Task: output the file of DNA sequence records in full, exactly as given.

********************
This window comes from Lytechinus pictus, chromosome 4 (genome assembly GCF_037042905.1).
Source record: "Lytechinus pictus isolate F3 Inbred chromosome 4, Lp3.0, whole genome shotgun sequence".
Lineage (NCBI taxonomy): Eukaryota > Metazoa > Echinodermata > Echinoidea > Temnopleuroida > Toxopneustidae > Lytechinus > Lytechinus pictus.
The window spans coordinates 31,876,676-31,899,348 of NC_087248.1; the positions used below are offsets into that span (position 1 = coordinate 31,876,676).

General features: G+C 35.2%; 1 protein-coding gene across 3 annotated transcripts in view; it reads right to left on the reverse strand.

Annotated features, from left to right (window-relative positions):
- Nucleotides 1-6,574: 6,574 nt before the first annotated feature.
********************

This window comes from Lytechinus pictus, chromosome 4 (genome assembly GCF_037042905.1).
Source record: "Lytechinus pictus isolate F3 Inbred chromosome 4, Lp3.0, whole genome shotgun sequence".
Lineage (NCBI taxonomy): Eukaryota > Metazoa > Echinodermata > Echinoidea > Temnopleuroida > Toxopneustidae > Lytechinus > Lytechinus pictus.
The window spans coordinates 31,876,676-31,899,348 of NC_087248.1; the positions used below are offsets into that span (position 1 = coordinate 31,876,676).

General features: G+C 35.2%; 1 protein-coding gene across 3 annotated transcripts in view; it reads right to left on the reverse strand.

Annotated features, from left to right (window-relative positions):
- Nucleotides 1-6,574: 6,574 nt before the first annotated feature.